All of our projects depend on the creation and advancement of direct infusion of drugs and therapies into the brain.
We have developed a technique in which lipid-like nanoparticles and other therapeutic agents can be infused directly into brain tumors to give enhanced drug efficacy with reduced side effects.
For many years, and continuing still, we have been working on development of direct drug delivery into the brain including cell transplantation, gene transfer and growth factor infusions for Parkinson's disease.
Through gene therapy, we are working to eliminate this inherited lipid storage disorder by restoring the activity of the gene responsible for Niemann-Pick disease, acid sphingomyelinase.
Prolonged treatment of Parkinson’s disease with L-DOPA may result in a characteristic movement disorder known as dyskinesia. By studying the effects of L-DOPA on the brain, we are developing gene therapy solutions to treat L-DOPA-induced dyskinesias.
Using our image-guided delivery techniques AADC activity in the brain, important in the synthesis of several neurotransmitters, may be restored by gene therapy in patients lacking the gene for AADC.
An image showing expression of the AADC activity in the primate brain using image-guided delivery of AAV2-AADC.
The AADC is
and tyrosine hydroxylase is
. We believe that a similar approach could be used for the correction of the genetic deficit in children with AADC deficiency.
What is AADC Deficiency?
Aromatic L-amino acid decarboxylase (AADC) deficiency is a rare debilitating recessive genetic disorder in which mutations in the AADC gene lead to an inability to synthesize catecholamines [norepinephrine, dopamine] and serotonin. As a result, afflicted children suffer severe movement and affective disorders with a consequently curtailed, difficult life. Patients suffer a severe neurometabolic disorder with developmental delay, abnormal movements, oculogyric crises and vegetative symptoms. The most prominent symptom, however, is a severe Parkinsonian movement disorder. Fortunately, this autosomal recessive disorder is extremely rare; approximately 20 to 30 cases have been identified worldwide. Despite the severity of the disease, subjects typically survive to become adults. Because the disease is caused by a profound loss of functional AADC, gene replacement is seen as one of the most desirable and potentially transformative candidate therapies.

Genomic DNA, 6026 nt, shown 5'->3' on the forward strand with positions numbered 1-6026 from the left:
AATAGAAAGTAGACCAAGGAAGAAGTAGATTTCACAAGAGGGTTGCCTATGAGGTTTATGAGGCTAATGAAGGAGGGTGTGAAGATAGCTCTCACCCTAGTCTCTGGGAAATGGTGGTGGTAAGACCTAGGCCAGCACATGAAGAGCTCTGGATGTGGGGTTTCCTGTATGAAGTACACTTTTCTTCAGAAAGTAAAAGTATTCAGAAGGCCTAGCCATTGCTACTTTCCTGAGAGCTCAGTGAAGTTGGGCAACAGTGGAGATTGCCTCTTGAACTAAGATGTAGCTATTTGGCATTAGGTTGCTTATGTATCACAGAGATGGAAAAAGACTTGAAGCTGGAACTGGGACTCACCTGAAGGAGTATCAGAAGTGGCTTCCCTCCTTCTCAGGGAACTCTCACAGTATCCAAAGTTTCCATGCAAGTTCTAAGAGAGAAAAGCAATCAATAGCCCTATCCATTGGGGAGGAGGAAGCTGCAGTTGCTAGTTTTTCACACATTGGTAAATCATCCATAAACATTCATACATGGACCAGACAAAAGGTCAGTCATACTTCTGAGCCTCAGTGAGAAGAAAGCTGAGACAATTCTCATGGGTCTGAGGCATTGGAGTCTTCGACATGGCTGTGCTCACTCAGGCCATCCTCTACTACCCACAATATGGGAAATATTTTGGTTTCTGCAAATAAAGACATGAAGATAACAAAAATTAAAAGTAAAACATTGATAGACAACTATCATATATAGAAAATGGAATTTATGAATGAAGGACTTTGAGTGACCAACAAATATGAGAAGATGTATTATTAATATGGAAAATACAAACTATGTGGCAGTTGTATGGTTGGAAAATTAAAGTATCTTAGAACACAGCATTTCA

In recent years, use of a gene therapy vector encoding AADC has entered the clinic for the treatment of Parkinson’s disease where progressive loss of endogenous AADC plays an important role in blunting responses to the mainstay drug, L-DOPA. The recently completed Phase 1 study has demonstrated that an adeno-associated virus-based vector encoding human AADC (AAV2-hAADC) appears to be safe in PD patients. It seems reasonable, therefore, to consider employing the same vector for genetic AADC deficiency. By delivering AAV2-hAADC to the ventral tegmental area (VTA) and substantia nigra pars compacta (SNc) of afflicted children, we believe that we will substantially rescue dopamine and serotonin biosynthesis and, we hope, substantially improve the quality of life of these patients.
How our research helps
The proposed treatment for AADC deficiency incorporates the most advanced gene delivery technology available. Precise MRI-guided delivery will afford absolute control over infusions in a manner not previously available to clinicians. We envisage the rapid emergence of this technology as a standard medical procedure for neurological gene therapy. Our ability to target any part of the brain and to control visually the infusion parameters intra-operatively provides a tremendous asset to clinicians.